Then in late summer, early autumn that year, the main railroad companies running into Florida stopped shipping anything but essential supplies to the state, because the railway lines needed repairs, and also they needed to recover stacks of freight cars that were being used to store supplies.
That left the housebuilders stranded without supplies. That situation was only made worse when in January 1926, a schooner – which had been due to be turned into a floating hotel – sank in the mouth of Miami harbour, blocking all access. Meanwhile, the winter was unusually cold – apparently central Florida saw frost – which took the sheen off the "sunshine state" schtick.
By then, boom had well and truly turned to bust. In July that year, notes Klein, a writer for The Nation wrote that "The world's greatest poker game, played with building lots instead of chips, is over. And the players are now cashing in or paying up." To add insult to injury, in September, a hurricane swept through Miami and killed more than 400 people (Florida then suffered a smallpox epidemic too – it really was a rather biblical end to the bubble).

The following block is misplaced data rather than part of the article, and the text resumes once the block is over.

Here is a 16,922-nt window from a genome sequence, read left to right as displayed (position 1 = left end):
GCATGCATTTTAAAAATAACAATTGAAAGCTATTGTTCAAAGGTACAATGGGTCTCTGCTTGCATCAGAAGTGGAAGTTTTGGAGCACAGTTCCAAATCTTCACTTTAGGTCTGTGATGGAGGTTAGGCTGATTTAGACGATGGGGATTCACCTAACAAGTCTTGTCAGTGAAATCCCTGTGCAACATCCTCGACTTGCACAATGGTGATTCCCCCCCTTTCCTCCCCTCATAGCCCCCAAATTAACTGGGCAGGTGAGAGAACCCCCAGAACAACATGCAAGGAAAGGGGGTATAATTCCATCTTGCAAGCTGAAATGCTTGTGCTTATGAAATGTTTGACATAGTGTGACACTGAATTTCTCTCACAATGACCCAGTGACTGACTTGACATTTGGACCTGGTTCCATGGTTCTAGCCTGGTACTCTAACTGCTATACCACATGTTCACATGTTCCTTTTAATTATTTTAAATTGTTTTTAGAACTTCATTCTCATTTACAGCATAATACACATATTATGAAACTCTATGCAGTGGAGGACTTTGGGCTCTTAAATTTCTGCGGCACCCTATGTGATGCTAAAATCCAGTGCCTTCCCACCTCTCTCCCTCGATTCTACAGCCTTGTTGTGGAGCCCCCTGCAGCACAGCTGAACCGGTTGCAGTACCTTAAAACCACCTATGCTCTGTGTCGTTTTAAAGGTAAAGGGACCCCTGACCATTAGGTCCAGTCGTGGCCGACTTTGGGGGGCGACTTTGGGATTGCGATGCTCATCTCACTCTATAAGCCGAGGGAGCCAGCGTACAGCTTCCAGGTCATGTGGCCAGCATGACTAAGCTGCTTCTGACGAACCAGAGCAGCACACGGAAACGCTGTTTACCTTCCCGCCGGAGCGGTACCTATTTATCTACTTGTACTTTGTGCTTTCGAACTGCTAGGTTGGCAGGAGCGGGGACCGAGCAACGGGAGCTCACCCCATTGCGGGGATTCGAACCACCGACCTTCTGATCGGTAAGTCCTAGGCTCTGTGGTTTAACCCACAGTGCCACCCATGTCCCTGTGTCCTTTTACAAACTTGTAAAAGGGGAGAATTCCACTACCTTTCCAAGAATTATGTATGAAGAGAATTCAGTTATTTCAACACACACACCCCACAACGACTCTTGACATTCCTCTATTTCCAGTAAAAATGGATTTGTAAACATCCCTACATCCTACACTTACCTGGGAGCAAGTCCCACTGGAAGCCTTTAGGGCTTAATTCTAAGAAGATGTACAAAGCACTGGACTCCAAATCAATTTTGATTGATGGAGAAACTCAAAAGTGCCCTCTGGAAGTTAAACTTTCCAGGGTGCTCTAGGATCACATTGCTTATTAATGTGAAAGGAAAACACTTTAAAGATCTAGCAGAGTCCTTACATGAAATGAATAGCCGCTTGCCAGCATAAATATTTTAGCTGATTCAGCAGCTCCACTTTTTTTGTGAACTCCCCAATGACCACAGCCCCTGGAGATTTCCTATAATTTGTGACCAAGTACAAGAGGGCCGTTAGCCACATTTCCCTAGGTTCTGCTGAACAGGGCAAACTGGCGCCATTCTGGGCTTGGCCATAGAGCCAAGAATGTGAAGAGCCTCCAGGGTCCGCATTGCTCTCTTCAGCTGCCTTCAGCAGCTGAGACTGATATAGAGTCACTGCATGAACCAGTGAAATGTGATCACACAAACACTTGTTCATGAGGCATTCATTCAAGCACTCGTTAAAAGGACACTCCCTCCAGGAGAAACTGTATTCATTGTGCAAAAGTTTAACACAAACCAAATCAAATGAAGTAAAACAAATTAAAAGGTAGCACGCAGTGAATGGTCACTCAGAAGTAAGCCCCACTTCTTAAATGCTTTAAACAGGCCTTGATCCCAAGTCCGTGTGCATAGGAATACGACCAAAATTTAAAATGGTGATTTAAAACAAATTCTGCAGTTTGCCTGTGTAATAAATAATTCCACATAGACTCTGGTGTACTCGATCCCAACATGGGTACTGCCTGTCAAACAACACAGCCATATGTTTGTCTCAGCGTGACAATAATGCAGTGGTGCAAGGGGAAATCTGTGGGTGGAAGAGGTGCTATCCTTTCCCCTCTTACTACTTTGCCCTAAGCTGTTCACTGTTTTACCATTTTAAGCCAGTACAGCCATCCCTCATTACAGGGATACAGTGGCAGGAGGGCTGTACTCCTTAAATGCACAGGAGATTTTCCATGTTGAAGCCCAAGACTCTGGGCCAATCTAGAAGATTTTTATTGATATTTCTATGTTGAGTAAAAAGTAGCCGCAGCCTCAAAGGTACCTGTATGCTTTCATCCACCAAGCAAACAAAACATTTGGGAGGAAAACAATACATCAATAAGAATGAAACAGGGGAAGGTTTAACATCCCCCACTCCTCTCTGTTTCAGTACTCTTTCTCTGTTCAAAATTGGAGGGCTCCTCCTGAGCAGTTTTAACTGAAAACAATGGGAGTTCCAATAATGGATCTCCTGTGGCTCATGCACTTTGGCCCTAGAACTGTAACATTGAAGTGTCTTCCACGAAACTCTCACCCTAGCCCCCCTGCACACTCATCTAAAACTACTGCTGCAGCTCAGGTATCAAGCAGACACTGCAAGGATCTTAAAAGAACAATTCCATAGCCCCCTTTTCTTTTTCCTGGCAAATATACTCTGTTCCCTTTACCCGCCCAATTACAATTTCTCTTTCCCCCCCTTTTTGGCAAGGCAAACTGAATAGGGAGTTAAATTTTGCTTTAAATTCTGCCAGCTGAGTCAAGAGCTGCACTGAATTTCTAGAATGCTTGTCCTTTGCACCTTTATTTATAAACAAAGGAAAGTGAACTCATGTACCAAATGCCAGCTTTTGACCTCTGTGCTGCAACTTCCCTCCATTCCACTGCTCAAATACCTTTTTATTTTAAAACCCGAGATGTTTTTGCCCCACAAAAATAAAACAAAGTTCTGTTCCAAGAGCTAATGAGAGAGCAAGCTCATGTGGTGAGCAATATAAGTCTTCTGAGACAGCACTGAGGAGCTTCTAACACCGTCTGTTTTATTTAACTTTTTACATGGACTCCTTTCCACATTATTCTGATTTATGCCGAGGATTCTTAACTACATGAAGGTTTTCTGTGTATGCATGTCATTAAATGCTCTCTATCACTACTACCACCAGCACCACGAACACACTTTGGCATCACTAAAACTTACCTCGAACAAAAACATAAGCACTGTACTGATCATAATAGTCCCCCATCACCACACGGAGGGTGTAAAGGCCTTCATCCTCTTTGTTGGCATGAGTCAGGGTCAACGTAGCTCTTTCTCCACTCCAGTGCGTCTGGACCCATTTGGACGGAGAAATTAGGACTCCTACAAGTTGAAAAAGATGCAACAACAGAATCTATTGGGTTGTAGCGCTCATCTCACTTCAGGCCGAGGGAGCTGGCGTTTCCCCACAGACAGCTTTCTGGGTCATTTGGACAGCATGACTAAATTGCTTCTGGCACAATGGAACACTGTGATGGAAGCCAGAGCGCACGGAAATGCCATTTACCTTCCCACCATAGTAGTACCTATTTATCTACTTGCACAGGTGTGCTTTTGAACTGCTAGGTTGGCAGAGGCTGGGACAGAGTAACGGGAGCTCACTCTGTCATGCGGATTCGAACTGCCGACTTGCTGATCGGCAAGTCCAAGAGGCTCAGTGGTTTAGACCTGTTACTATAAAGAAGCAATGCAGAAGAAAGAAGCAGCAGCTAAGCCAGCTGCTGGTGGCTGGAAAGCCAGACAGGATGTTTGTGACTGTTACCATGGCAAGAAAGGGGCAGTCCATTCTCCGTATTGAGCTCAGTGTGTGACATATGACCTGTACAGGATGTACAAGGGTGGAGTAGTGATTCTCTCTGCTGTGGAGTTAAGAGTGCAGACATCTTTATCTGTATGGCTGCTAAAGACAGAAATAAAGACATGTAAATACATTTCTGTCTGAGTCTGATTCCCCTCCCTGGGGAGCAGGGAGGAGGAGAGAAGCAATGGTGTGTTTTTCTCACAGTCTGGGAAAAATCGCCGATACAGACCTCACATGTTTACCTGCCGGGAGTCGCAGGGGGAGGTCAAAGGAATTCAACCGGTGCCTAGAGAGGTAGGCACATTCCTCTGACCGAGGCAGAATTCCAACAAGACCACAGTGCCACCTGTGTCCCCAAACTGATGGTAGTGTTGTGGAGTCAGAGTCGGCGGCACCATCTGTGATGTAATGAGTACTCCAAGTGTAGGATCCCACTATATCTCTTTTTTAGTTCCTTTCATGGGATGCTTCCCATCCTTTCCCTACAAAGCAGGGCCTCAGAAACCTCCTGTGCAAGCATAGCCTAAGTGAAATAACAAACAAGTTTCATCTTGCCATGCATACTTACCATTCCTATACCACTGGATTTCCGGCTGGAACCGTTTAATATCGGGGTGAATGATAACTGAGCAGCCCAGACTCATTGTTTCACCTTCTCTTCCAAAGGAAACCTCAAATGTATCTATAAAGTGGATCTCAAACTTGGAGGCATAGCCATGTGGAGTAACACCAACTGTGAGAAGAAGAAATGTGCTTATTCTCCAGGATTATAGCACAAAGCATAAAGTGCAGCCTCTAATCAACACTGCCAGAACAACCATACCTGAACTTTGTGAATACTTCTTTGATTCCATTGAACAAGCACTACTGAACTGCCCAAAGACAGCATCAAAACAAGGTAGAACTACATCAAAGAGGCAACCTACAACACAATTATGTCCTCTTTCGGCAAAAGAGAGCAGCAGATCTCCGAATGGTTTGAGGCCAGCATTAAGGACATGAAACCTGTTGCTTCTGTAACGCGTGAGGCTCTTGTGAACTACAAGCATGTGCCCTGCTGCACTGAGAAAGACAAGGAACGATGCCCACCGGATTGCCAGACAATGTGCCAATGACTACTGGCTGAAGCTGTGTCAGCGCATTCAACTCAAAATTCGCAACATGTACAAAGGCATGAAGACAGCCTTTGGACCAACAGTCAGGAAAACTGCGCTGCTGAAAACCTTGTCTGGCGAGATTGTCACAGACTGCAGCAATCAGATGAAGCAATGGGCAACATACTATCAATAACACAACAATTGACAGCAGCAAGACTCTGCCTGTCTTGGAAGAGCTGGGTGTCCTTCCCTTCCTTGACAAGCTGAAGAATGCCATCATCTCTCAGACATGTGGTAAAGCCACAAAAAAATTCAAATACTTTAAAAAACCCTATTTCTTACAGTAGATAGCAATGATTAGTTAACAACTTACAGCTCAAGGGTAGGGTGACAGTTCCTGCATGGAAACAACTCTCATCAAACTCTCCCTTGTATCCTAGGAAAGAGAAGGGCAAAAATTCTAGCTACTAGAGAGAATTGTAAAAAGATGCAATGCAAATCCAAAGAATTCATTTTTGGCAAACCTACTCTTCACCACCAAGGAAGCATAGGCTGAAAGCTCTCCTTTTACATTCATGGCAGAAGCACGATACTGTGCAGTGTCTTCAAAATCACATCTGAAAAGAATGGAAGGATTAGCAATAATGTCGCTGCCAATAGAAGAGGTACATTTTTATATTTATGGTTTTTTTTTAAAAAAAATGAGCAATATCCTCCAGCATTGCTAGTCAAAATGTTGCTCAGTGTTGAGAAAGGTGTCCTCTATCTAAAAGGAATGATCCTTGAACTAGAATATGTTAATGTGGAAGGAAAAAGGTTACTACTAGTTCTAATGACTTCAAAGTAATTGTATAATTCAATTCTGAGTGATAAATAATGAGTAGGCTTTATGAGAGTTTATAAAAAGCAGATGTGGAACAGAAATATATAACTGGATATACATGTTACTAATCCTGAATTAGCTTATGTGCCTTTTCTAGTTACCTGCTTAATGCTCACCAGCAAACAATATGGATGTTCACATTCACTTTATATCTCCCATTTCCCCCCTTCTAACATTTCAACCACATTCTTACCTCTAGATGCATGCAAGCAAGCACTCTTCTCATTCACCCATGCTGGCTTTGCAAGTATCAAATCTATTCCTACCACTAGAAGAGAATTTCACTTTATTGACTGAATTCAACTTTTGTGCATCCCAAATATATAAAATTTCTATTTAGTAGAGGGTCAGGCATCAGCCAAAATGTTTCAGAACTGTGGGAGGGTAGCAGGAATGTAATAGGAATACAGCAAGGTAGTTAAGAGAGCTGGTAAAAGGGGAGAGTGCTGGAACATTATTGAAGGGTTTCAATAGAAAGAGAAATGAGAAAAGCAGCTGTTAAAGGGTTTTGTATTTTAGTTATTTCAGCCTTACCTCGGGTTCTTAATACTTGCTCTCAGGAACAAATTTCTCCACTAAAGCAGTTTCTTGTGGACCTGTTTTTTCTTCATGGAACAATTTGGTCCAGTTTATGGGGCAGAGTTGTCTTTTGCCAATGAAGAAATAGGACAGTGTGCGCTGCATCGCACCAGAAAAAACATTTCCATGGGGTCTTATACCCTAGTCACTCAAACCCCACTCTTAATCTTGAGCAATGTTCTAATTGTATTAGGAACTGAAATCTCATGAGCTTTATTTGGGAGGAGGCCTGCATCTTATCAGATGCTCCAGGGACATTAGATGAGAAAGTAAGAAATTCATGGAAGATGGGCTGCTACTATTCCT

For Florida, the Great Depression began early – the state's economy wouldn't recover again until World War II. Of course, the rest of the country would catch up a few years later. Florida's only mild consolation was that it was little affected by the crash of 1929 – but only because it was already on its knees.
However, what's interesting is that latterly, economic historians have started to dig out research that suggests that while Florida was one of the hottest markets, the housing boom in the US was a nationwide phenomenon.
It wasn't just Florida that saw its bubble burst in 1925/26. Foreclosures (repossessions) started to mount across the country from 1926 and construction started to turn down. So by the time 1929 arrived, household balance sheets were fragile. The first American property boom and bust may not have caused the Great Depression – but it certainly didn't help.